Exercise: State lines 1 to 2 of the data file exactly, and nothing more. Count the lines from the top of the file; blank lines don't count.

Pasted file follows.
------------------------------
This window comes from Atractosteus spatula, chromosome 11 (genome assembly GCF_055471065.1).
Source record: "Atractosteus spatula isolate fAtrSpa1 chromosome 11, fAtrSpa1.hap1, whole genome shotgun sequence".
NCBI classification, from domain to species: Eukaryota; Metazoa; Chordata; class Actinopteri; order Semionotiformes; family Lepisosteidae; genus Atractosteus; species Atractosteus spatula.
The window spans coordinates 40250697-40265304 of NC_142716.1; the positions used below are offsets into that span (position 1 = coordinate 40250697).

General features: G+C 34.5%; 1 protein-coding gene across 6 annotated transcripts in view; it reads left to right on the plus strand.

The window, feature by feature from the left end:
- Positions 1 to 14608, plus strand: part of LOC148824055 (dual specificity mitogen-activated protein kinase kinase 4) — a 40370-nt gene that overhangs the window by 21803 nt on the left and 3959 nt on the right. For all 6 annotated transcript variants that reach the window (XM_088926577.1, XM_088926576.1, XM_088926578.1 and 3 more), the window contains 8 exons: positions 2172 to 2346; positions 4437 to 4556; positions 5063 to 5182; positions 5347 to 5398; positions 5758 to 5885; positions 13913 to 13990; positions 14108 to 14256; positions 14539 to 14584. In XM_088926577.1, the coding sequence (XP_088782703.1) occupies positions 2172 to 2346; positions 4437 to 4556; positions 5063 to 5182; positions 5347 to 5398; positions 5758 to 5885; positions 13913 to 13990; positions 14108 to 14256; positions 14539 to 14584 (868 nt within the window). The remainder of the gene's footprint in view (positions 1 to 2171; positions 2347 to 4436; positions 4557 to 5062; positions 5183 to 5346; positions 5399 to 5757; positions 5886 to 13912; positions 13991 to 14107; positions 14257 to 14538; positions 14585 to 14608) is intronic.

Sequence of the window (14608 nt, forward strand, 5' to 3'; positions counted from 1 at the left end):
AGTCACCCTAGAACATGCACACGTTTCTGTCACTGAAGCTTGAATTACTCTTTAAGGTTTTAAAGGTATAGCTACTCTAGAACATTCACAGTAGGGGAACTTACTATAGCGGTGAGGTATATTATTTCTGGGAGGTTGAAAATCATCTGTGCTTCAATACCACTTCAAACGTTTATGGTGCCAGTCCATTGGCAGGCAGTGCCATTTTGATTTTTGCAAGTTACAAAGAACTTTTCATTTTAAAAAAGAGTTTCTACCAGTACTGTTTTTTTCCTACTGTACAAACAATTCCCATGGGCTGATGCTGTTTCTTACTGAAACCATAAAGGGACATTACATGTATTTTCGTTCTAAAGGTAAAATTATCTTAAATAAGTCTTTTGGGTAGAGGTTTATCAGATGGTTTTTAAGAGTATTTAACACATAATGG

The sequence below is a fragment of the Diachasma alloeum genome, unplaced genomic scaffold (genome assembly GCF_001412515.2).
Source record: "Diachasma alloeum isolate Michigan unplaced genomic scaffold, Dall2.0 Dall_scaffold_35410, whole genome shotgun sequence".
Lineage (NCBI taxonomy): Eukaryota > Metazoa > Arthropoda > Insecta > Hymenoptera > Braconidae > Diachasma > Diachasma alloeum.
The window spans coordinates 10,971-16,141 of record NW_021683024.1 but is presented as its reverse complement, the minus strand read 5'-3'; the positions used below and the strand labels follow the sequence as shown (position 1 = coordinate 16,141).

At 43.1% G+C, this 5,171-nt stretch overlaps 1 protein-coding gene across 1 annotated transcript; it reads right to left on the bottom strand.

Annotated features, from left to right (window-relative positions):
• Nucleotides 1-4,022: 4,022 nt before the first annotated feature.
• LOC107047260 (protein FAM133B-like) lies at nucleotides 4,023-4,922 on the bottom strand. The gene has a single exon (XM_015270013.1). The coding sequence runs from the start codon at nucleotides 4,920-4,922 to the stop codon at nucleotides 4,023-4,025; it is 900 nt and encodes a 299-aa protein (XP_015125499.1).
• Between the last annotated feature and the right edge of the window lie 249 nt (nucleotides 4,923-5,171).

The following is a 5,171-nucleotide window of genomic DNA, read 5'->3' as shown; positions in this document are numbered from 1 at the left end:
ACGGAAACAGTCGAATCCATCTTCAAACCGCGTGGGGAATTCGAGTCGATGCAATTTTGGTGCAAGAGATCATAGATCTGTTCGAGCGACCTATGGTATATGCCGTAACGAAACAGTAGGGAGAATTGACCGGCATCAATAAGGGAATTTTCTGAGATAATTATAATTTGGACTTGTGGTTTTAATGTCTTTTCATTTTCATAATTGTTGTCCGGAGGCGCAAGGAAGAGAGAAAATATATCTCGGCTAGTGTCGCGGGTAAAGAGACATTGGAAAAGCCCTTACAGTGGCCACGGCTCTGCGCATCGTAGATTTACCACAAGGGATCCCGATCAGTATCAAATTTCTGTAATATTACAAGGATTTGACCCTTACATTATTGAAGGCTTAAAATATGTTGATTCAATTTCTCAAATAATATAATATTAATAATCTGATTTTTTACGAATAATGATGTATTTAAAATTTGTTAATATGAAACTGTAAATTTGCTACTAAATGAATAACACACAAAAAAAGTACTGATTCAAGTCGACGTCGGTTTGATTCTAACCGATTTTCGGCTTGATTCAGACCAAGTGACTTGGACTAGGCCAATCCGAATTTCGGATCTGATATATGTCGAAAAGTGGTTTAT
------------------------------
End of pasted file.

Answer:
This window comes from Atractosteus spatula, chromosome 11 (genome assembly GCF_055471065.1).
Source record: "Atractosteus spatula isolate fAtrSpa1 chromosome 11, fAtrSpa1.hap1, whole genome shotgun sequence".